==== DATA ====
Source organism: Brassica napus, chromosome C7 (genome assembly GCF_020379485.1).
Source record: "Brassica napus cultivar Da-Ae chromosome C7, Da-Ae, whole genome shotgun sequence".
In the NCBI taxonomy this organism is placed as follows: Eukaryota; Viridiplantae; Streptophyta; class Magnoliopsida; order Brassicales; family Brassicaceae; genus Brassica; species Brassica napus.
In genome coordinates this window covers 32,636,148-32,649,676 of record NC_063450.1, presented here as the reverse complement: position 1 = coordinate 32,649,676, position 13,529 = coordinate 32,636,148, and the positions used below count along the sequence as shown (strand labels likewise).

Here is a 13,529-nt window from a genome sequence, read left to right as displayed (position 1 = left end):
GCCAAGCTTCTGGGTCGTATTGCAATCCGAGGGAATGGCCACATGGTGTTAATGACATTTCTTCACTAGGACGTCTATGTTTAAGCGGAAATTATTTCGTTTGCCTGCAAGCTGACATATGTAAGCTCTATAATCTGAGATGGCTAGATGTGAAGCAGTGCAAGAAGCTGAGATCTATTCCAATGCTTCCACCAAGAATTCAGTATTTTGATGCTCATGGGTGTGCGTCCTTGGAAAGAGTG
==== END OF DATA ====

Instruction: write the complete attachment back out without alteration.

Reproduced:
Source organism: Brassica napus, chromosome C7 (genome assembly GCF_020379485.1).
Source record: "Brassica napus cultivar Da-Ae chromosome C7, Da-Ae, whole genome shotgun sequence".
In the NCBI taxonomy this organism is placed as follows: Eukaryota; Viridiplantae; Streptophyta; class Magnoliopsida; order Brassicales; family Brassicaceae; genus Brassica; species Brassica napus.
In genome coordinates this window covers 32,636,148-32,649,676 of record NC_063450.1, presented here as the reverse complement: position 1 = coordinate 32,649,676, position 13,529 = coordinate 32,636,148, and the positions used below count along the sequence as shown (strand labels likewise).

Here is a 13,529-nt window from a genome sequence, read left to right as displayed (position 1 = left end):
GCCAAGCTTCTGGGTCGTATTGCAATCCGAGGGAATGGCCACATGGTGTTAATGACATTTCTTCACTAGGACGTCTATGTTTAAGCGGAAATTATTTCGTTTGCCTGCAAGCTGACATATGTAAGCTCTATAATCTGAGATGGCTAGATGTGAAGCAGTGCAAGAAGCTGAGATCTATTCCAATGCTTCCACCAAGAATTCAGTATTTTGATGCTCATGGGTGTGCGTCCTTGGAAAGAGTG